These are some notes in the context of Mahasweta Devi's letter to Pinarayi Vijayan telling him that she would visit his house if he would visit Koodankulam with her. Some so-called "activists" have been under the impression that Mahasweta Devi managed to stump Vijayan and the CPI (M) with that letter. According to them, the CPI (M) is confused on Koodankulam and has no answer to Mahasweta Devi. Here is a short response.
A roughly translated excerpt from S. P. Udayakumar's speech welcoming the CPI (M) delegation at Idinthakarai on 18th May 2012:
I don’t think, whether one agrees with it or not, that there is any ambiguity in the CPI (M)’s position on nuclear power. The CPI (M) has a longstanding position against nuclear weaponisation and in favour of universal nuclear disarmament. During the 123 agreement debate itself, this point has been made again and again. At the same time, according to the CPI (M), India has to aim for the attainment of self-reliance within the indigenous civilian nuclear programme. For that matter, the technological option of nuclear power has to be kept open and not closed; research should continue.
The CPI (M) believes that it is impossible to generate something like 40,000 MW of nuclear power by 2021, as the UPA government claims. Imported nuclear reactors are unviable due to their high cost. They also have longer periods of completion. There are also uncertainties and dangers involved in ensuring supply of imported fuel to the same. There are cheaper and speedier options open for generation of electricity with indigenous technology and a combination of fuels like coal and natural gas and hydel power. Along with these options, there has to be also gradual development of nuclear technology and fuels in the country.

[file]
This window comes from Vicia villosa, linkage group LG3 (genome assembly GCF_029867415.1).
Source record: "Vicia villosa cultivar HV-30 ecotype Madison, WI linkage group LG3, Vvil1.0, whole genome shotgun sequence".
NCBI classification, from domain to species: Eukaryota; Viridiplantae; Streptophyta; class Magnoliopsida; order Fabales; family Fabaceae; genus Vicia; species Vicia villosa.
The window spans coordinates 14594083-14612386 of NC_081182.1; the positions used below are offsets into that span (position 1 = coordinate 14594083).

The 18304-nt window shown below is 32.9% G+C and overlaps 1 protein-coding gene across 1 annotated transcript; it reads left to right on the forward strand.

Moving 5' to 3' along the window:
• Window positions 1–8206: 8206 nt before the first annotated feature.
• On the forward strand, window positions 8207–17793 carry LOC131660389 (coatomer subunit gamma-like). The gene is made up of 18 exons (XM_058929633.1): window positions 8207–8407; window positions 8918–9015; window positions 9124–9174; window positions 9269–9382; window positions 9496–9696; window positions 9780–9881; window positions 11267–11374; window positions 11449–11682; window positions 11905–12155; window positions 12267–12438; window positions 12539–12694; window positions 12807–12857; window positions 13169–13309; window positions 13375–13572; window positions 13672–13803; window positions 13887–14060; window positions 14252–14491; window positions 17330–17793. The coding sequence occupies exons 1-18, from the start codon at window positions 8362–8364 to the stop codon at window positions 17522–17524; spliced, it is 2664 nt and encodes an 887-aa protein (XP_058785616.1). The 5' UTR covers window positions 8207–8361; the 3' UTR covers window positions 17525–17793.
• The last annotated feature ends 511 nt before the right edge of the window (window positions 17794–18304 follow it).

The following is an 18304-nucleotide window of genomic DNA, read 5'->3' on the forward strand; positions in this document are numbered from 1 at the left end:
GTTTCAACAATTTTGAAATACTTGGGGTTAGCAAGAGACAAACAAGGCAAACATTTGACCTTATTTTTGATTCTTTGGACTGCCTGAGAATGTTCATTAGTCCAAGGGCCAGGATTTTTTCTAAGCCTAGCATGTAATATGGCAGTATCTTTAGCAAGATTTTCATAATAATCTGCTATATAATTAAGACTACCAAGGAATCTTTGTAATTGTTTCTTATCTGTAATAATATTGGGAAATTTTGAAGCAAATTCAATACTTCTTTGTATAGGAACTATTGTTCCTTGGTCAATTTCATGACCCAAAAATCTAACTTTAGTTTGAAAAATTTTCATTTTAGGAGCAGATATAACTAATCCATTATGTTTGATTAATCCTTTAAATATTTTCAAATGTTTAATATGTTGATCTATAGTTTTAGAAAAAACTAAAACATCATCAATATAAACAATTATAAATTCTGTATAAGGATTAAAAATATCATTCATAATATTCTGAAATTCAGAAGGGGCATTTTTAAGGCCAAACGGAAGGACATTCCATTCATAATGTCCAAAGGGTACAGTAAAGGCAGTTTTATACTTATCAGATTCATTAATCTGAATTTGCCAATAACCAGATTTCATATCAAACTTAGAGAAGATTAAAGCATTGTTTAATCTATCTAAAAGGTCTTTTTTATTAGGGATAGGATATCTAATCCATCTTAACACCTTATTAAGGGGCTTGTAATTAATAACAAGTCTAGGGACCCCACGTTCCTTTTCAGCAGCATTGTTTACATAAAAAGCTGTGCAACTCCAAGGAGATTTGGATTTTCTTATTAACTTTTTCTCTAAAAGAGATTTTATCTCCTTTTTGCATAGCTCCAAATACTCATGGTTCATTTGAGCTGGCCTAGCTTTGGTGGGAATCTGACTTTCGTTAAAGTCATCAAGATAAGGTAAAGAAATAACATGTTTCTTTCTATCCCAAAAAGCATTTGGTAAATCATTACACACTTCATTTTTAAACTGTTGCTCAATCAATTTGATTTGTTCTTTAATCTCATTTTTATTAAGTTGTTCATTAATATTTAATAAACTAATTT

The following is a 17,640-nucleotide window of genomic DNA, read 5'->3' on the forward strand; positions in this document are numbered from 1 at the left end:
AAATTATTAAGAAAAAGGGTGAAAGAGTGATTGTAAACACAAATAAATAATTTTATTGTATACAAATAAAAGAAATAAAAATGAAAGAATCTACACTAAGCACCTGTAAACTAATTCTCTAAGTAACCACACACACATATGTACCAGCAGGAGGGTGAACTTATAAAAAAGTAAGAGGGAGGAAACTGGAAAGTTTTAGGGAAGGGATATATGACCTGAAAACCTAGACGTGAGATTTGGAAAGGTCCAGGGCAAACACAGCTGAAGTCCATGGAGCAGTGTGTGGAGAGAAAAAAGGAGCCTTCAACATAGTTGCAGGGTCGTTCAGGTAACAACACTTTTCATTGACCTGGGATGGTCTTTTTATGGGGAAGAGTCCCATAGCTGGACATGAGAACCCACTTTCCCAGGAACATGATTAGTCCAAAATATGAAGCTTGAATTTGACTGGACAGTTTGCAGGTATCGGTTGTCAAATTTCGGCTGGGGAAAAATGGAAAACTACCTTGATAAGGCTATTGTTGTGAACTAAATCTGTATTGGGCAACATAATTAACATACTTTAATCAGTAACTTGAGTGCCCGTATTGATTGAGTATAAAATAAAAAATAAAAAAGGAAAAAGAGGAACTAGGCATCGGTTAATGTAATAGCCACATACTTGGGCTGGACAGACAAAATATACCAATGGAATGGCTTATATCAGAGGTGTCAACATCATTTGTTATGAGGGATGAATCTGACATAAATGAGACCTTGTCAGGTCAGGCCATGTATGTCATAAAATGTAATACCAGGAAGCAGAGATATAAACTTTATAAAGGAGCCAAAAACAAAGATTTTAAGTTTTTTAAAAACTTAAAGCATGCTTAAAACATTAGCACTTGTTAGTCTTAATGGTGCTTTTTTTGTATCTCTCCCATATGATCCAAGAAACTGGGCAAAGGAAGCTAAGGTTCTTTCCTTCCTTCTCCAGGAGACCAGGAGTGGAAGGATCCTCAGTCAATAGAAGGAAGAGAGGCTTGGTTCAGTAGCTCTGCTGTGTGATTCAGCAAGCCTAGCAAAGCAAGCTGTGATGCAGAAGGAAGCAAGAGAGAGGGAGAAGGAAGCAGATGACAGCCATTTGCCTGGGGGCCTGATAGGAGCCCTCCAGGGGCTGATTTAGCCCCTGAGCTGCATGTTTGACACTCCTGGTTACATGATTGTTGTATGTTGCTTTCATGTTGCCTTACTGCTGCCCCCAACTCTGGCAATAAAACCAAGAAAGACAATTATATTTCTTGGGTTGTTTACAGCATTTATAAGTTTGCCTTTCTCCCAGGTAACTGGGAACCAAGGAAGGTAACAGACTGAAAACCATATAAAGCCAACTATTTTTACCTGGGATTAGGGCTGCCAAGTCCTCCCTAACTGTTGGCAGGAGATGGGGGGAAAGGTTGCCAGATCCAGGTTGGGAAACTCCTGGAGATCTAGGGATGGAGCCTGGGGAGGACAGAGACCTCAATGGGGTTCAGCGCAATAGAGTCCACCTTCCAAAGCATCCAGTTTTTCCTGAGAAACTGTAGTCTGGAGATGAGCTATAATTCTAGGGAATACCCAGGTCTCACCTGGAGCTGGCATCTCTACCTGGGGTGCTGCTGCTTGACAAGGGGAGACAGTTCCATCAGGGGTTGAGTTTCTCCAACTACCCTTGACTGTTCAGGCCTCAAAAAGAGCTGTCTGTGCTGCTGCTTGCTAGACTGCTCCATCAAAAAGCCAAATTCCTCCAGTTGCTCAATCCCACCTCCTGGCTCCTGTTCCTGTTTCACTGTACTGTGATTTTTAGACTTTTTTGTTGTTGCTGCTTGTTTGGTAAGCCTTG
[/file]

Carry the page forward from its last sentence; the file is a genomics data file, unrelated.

Now, this was the position of the CPI (M) when the nuclear deal was stuck. The 123 deal imposed new complications into the policy. The Left parties held that the 123 deal
“...should not be seen in isolation from the overall strategic tie-up with the United States. The nuclear cooperation deal is an integral part of the July 2005 joint statement, which has political, economic and strategic aspects. It is also closely linked to the June 2005 military framework agreement signed with the United States. It is therefore not possible to view the text of the bilateral “123” agreement negotiated with the United States as a separate and compartmentalised entity without considering its implications for India’s independent foreign policy, strategic autonomy and the repercussions of the US quest to make India its reliable ally in Asia...”.